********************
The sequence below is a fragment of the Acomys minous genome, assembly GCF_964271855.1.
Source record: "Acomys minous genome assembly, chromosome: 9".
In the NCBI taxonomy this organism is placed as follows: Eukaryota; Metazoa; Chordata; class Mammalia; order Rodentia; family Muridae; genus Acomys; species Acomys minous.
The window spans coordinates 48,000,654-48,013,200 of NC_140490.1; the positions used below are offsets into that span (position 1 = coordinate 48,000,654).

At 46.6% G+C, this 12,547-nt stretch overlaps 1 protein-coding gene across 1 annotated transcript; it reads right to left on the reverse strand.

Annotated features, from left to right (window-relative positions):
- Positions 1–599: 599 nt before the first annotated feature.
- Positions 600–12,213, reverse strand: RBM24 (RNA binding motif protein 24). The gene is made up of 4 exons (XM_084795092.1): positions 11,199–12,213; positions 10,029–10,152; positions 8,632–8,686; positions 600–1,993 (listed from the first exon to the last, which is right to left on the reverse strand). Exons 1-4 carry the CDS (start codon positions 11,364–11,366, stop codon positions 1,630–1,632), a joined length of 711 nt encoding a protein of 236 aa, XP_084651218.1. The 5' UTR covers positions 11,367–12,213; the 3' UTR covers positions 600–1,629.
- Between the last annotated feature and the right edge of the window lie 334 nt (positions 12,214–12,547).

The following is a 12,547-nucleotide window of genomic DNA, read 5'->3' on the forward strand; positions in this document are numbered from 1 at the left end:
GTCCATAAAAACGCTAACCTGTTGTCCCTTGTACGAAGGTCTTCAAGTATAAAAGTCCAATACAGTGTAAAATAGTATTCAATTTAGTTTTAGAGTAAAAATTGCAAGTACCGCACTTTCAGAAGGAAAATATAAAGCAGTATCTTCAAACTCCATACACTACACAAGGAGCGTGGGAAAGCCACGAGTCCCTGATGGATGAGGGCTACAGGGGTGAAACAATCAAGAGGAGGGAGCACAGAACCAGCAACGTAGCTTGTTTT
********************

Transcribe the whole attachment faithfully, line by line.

The sequence below is a fragment of the Acomys minous genome, assembly GCF_964271855.1.
Source record: "Acomys minous genome assembly, chromosome: 9".
In the NCBI taxonomy this organism is placed as follows: Eukaryota; Metazoa; Chordata; class Mammalia; order Rodentia; family Muridae; genus Acomys; species Acomys minous.
The window spans coordinates 48,000,654-48,013,200 of NC_140490.1; the positions used below are offsets into that span (position 1 = coordinate 48,000,654).

At 46.6% G+C, this 12,547-nt stretch overlaps 1 protein-coding gene across 1 annotated transcript; it reads right to left on the reverse strand.

Annotated features, from left to right (window-relative positions):
- Positions 1–599: 599 nt before the first annotated feature.
- Positions 600–12,213, reverse strand: RBM24 (RNA binding motif protein 24). The gene is made up of 4 exons (XM_084795092.1): positions 11,199–12,213; positions 10,029–10,152; positions 8,632–8,686; positions 600–1,993 (listed from the first exon to the last, which is right to left on the reverse strand). Exons 1-4 carry the CDS (start codon positions 11,364–11,366, stop codon positions 1,630–1,632), a joined length of 711 nt encoding a protein of 236 aa, XP_084651218.1. The 5' UTR covers positions 11,367–12,213; the 3' UTR covers positions 600–1,629.
- Between the last annotated feature and the right edge of the window lie 334 nt (positions 12,214–12,547).

The following is a 12,547-nucleotide window of genomic DNA, read 5'->3' on the forward strand; positions in this document are numbered from 1 at the left end:
GTCCATAAAAACGCTAACCTGTTGTCCCTTGTACGAAGGTCTTCAAGTATAAAAGTCCAATACAGTGTAAAATAGTATTCAATTTAGTTTTAGAGTAAAAATTGCAAGTACCGCACTTTCAGAAGGAAAATATAAAGCAGTATCTTCAAACTCCATACACTACACAAGGAGCGTGGGAAAGCCACGAGTCCCTGATGGATGAGGGCTACAGGGGTGAAACAATCAAGAGGAGGGAGCACAGAACCAGCAACGTAGCTTGTTTT